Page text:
“A Little Genius In Every Madman”

Joey Ramone of The Ramones was always “different.” (image credit: Adam Louttit)

In our culture, when a teen is really different, the adults in his life often feel a crushing pressure to try to fix him and to get him to conform.  “How will he ever succeed in this world?” we ask.

Joey Ramone’s brother, Mickey Leigh, had this to say about how his brother’s unique gifts were supported:

“Fortunately for my brother, our mother was an incredibly nourishing person, and raised us in such a way to never think of any individual as useless because they may not be on a par with the status quo. That because a person might be struggling with whatever mental or physical condition they have been afflicted with, it does not mean they have absolutely nothing within them to offer society, or to contribute, be it artistically or another way. She instilled that in me, and though it was very difficult to grow up sharing a room with someone turning lights on and off, running the water in the bathroom for hours and hours, unable to throw things away; or to walk to school with him as he stepped on and off the curb while the other kids pointed and laughed- due to the way my mother raised me I was about as sensitive as a younger brother could possibly be.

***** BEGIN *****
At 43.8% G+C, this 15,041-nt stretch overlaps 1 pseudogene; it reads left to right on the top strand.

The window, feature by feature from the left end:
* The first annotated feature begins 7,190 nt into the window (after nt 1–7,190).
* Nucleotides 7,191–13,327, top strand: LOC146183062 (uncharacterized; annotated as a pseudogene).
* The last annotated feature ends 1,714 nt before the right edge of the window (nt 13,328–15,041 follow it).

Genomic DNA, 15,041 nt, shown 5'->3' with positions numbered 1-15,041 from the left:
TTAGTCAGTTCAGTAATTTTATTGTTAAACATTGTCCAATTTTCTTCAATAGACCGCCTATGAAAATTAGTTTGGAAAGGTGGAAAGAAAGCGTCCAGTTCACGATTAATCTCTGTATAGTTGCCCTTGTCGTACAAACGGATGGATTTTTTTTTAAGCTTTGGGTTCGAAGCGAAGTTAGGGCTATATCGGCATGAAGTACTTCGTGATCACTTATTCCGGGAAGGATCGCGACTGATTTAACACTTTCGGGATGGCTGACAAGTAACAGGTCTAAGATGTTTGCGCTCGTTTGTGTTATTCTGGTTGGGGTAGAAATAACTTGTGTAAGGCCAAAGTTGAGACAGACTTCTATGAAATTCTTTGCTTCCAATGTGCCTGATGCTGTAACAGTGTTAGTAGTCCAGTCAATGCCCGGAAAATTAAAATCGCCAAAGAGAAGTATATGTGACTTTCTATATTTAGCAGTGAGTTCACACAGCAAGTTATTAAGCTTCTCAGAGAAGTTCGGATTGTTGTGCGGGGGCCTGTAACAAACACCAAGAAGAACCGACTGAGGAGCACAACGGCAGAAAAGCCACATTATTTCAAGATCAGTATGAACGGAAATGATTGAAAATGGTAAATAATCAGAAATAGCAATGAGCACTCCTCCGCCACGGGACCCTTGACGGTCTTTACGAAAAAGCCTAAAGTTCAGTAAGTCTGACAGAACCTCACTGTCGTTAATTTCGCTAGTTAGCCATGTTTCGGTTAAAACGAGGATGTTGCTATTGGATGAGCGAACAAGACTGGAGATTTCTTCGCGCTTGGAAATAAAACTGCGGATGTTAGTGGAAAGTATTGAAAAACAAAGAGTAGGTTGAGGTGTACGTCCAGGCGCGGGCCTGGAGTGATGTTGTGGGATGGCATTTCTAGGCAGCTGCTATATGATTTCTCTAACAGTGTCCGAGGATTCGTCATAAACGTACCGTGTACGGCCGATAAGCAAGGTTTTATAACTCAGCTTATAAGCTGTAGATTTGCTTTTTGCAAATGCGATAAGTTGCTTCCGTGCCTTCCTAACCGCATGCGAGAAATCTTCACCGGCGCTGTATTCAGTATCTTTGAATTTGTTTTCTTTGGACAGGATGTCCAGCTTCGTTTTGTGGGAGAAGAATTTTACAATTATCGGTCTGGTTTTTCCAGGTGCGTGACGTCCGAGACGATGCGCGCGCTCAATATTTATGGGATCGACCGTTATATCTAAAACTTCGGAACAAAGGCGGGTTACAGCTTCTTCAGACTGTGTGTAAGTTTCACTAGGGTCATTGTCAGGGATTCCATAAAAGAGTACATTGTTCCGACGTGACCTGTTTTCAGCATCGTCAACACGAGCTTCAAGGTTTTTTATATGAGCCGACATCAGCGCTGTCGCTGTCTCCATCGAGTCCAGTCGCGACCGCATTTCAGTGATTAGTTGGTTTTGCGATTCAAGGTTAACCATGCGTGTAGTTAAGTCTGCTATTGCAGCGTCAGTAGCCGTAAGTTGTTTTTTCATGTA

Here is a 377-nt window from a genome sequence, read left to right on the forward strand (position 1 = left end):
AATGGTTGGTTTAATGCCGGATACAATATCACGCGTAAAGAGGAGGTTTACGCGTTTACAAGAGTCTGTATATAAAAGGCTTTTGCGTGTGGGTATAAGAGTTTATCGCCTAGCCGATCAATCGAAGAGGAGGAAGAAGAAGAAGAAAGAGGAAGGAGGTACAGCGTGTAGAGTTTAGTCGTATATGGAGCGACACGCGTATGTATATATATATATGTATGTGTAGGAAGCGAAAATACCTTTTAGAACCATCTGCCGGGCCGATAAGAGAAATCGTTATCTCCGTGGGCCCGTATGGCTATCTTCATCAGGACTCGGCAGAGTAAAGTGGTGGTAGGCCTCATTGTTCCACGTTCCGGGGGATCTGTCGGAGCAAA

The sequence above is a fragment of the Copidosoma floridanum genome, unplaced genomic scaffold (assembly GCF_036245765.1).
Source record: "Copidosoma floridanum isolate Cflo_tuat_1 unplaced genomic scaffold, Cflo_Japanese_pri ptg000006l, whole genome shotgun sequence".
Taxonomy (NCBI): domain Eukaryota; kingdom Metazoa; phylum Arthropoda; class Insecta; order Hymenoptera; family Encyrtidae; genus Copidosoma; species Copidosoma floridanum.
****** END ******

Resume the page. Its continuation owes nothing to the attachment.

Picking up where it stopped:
“If I had been like a jock, or macho type of kid, I don’t think he would have fared as well. I’ll admit I lost it several times, but l never treated him as a hopeless lump of flesh. I encouraged him as much as possible, taught him how to play the guitar, and encouraged him to get into bands.

“When he found himself unable to deal with his problem and felt suicidal, he voluntarily admitted himself to St Vincent’s Psychiatric Ward for evaluation. That was when I told him ‘don’t worry, there’s a little genius in every madman.’

“We were not your average family. Our parents got divorced when we were very young. Our mother was an artist who encouraged us to recognize and express our individuality. I knew we were different from the other kids. My brother was not normal, and we lived in the same room, so neither was I. It was impossible for me to be. I shared his problems right along side him, and knew I had to, like it or not. We were both freaks. Fortunately he was able to tap into his inner strengths and realize them, unleash the incredible talent he had within him, and was in an environment that allowed him to thrive. And as fate would have it, thanks to rock & roll, it worked out pretty damn well for him.”

Supporting and accepting a teen for being exactly who he or she is — that’s where it all starts at Open Doors, whether it’s through our regular program or our Summer Art Program.  There are many, many ways to be in the world — many ways to make a living, and many ways to contribute.  Help us explore these many ways with our teens:  donate or contact us to find out more.

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